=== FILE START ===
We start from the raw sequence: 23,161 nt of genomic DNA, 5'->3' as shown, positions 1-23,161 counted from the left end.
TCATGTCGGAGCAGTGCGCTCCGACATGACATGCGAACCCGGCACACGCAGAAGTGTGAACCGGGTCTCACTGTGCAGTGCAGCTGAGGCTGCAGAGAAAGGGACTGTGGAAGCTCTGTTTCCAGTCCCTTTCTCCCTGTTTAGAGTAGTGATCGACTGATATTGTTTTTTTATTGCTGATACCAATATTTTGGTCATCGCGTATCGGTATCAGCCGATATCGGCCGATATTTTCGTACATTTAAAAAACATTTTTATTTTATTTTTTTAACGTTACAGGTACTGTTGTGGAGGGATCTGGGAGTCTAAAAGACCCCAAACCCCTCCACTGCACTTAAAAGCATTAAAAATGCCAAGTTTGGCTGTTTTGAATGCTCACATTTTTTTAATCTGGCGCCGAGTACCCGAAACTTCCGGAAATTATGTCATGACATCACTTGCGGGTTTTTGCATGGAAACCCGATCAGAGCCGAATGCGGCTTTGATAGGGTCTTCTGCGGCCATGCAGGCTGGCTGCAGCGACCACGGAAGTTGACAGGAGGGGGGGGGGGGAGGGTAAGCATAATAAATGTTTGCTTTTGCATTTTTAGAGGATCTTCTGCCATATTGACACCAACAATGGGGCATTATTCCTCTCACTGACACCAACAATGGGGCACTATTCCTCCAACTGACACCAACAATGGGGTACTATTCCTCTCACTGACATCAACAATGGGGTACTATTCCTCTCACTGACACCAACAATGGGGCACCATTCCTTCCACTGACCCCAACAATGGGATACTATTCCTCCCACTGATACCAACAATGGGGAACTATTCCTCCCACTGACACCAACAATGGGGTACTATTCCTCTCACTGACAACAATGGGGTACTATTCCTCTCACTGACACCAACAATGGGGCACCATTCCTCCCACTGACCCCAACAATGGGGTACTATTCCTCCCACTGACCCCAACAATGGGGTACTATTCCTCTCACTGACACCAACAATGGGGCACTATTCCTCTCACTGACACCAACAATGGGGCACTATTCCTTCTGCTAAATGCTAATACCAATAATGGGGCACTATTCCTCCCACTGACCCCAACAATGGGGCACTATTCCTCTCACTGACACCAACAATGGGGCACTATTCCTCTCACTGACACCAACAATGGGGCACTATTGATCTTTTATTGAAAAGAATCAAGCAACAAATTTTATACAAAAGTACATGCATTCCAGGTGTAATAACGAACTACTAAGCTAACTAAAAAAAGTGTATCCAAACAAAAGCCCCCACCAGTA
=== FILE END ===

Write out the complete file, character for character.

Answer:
We start from the raw sequence: 23,161 nt of genomic DNA, 5'->3' as shown, positions 1-23,161 counted from the left end.
TCATGTCGGAGCAGTGCGCTCCGACATGACATGCGAACCCGGCACACGCAGAAGTGTGAACCGGGTCTCACTGTGCAGTGCAGCTGAGGCTGCAGAGAAAGGGACTGTGGAAGCTCTGTTTCCAGTCCCTTTCTCCCTGTTTAGAGTAGTGATCGACTGATATTGTTTTTTTATTGCTGATACCAATATTTTGGTCATCGCGTATCGGTATCAGCCGATATCGGCCGATATTTTCGTACATTTAAAAAACATTTTTATTTTATTTTTTTAACGTTACAGGTACTGTTGTGGAGGGATCTGGGAGTCTAAAAGACCCCAAACCCCTCCACTGCACTTAAAAGCATTAAAAATGCCAAGTTTGGCTGTTTTGAATGCTCACATTTTTTTAATCTGGCGCCGAGTACCCGAAACTTCCGGAAATTATGTCATGACATCACTTGCGGGTTTTTGCATGGAAACCCGATCAGAGCCGAATGCGGCTTTGATAGGGTCTTCTGCGGCCATGCAGGCTGGCTGCAGCGACCACGGAAGTTGACAGGAGGGGGGGGGGGGAGGGTAAGCATAATAAATGTTTGCTTTTGCATTTTTAGAGGATCTTCTGCCATATTGACACCAACAATGGGGCATTATTCCTCTCACTGACACCAACAATGGGGCACTATTCCTCCAACTGACACCAACAATGGGGTACTATTCCTCTCACTGACATCAACAATGGGGTACTATTCCTCTCACTGACACCAACAATGGGGCACCATTCCTTCCACTGACCCCAACAATGGGATACTATTCCTCCCACTGATACCAACAATGGGGAACTATTCCTCCCACTGACACCAACAATGGGGTACTATTCCTCTCACTGACAACAATGGGGTACTATTCCTCTCACTGACACCAACAATGGGGCACCATTCCTCCCACTGACCCCAACAATGGGGTACTATTCCTCCCACTGACCCCAACAATGGGGTACTATTCCTCTCACTGACACCAACAATGGGGCACTATTCCTCTCACTGACACCAACAATGGGGCACTATTCCTTCTGCTAAATGCTAATACCAATAATGGGGCACTATTCCTCCCACTGACCCCAACAATGGGGCACTATTCCTCTCACTGACACCAACAATGGGGCACTATTCCTCTCACTGACACCAACAATGGGGCACTATTGATCTTTTATTGAAAAGAATCAAGCAACAAATTTTATACAAAAGTACATGCATTCCAGGTGTAATAACGAACTACTAAGCTAACTAAAAAAAGTGTATCCAAACAAAAGCCCCCACCAGTA